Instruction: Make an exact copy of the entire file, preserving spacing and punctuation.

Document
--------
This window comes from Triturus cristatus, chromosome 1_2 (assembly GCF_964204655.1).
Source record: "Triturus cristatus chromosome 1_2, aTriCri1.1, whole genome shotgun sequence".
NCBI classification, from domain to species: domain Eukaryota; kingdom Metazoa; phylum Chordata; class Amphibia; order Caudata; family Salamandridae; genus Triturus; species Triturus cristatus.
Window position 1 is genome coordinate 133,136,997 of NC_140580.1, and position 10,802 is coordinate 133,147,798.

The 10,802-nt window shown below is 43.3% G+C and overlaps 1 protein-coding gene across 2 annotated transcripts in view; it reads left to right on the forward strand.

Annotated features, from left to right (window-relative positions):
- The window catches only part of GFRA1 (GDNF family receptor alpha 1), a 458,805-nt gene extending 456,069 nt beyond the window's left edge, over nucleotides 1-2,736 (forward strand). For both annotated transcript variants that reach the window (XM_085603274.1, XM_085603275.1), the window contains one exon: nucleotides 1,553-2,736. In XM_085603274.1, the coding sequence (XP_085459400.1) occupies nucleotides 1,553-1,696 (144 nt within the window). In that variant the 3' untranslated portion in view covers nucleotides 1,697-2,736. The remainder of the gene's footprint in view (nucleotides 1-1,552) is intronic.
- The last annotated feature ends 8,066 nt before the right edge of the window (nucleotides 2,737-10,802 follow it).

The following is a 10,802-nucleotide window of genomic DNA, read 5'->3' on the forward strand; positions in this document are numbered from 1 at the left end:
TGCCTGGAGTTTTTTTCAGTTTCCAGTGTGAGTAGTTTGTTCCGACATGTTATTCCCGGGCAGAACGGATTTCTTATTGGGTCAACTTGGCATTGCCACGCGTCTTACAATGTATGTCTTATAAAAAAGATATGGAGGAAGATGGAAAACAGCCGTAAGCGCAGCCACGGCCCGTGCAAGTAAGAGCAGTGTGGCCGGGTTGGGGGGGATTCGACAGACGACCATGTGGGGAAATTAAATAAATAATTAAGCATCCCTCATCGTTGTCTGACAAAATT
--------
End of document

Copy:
This window comes from Triturus cristatus, chromosome 1_2 (assembly GCF_964204655.1).
Source record: "Triturus cristatus chromosome 1_2, aTriCri1.1, whole genome shotgun sequence".
NCBI classification, from domain to species: domain Eukaryota; kingdom Metazoa; phylum Chordata; class Amphibia; order Caudata; family Salamandridae; genus Triturus; species Triturus cristatus.
Window position 1 is genome coordinate 133,136,997 of NC_140580.1, and position 10,802 is coordinate 133,147,798.

The 10,802-nt window shown below is 43.3% G+C and overlaps 1 protein-coding gene across 2 annotated transcripts in view; it reads left to right on the forward strand.

Annotated features, from left to right (window-relative positions):
- The window catches only part of GFRA1 (GDNF family receptor alpha 1), a 458,805-nt gene extending 456,069 nt beyond the window's left edge, over nucleotides 1-2,736 (forward strand). For both annotated transcript variants that reach the window (XM_085603274.1, XM_085603275.1), the window contains one exon: nucleotides 1,553-2,736. In XM_085603274.1, the coding sequence (XP_085459400.1) occupies nucleotides 1,553-1,696 (144 nt within the window). In that variant the 3' untranslated portion in view covers nucleotides 1,697-2,736. The remainder of the gene's footprint in view (nucleotides 1-1,552) is intronic.
- The last annotated feature ends 8,066 nt before the right edge of the window (nucleotides 2,737-10,802 follow it).

The following is a 10,802-nucleotide window of genomic DNA, read 5'->3' on the forward strand; positions in this document are numbered from 1 at the left end:
TGCCTGGAGTTTTTTTCAGTTTCCAGTGTGAGTAGTTTGTTCCGACATGTTATTCCCGGGCAGAACGGATTTCTTATTGGGTCAACTTGGCATTGCCACGCGTCTTACAATGTATGTCTTATAAAAAAGATATGGAGGAAGATGGAAAACAGCCGTAAGCGCAGCCACGGCCCGTGCAAGTAAGAGCAGTGTGGCCGGGTTGGGGGGGATTCGACAGACGACCATGTGGGGAAATTAAATAAATAATTAAGCATCCCTCATCGTTGTCTGACAAAATT